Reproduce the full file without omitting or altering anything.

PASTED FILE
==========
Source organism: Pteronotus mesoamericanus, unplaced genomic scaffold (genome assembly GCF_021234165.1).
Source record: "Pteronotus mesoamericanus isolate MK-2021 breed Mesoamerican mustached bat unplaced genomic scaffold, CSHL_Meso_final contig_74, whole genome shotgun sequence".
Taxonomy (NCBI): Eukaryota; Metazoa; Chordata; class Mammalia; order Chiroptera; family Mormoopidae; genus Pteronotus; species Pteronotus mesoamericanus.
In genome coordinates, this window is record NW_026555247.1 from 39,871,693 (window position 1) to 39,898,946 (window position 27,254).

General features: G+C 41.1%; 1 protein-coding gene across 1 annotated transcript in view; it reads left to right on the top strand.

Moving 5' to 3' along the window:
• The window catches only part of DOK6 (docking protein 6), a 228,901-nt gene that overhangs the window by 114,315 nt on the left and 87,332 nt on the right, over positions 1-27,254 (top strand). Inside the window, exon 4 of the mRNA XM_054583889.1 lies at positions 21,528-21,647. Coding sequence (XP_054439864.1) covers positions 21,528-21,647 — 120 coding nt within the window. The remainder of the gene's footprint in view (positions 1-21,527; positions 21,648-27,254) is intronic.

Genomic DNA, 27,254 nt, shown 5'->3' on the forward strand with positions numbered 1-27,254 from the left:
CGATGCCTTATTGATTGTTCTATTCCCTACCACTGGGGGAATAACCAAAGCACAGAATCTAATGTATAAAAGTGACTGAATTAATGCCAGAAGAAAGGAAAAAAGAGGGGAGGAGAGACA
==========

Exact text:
Source organism: Pteronotus mesoamericanus, unplaced genomic scaffold (genome assembly GCF_021234165.1).
Source record: "Pteronotus mesoamericanus isolate MK-2021 breed Mesoamerican mustached bat unplaced genomic scaffold, CSHL_Meso_final contig_74, whole genome shotgun sequence".
Taxonomy (NCBI): Eukaryota; Metazoa; Chordata; class Mammalia; order Chiroptera; family Mormoopidae; genus Pteronotus; species Pteronotus mesoamericanus.
In genome coordinates, this window is record NW_026555247.1 from 39,871,693 (window position 1) to 39,898,946 (window position 27,254).

General features: G+C 41.1%; 1 protein-coding gene across 1 annotated transcript in view; it reads left to right on the top strand.

Moving 5' to 3' along the window:
• The window catches only part of DOK6 (docking protein 6), a 228,901-nt gene that overhangs the window by 114,315 nt on the left and 87,332 nt on the right, over positions 1-27,254 (top strand). Inside the window, exon 4 of the mRNA XM_054583889.1 lies at positions 21,528-21,647. Coding sequence (XP_054439864.1) covers positions 21,528-21,647 — 120 coding nt within the window. The remainder of the gene's footprint in view (positions 1-21,527; positions 21,648-27,254) is intronic.

Genomic DNA, 27,254 nt, shown 5'->3' on the forward strand with positions numbered 1-27,254 from the left:
CGATGCCTTATTGATTGTTCTATTCCCTACCACTGGGGGAATAACCAAAGCACAGAATCTAATGTATAAAAGTGACTGAATTAATGCCAGAAGAAAGGAAAAAAGAGGGGAGGAGAGACA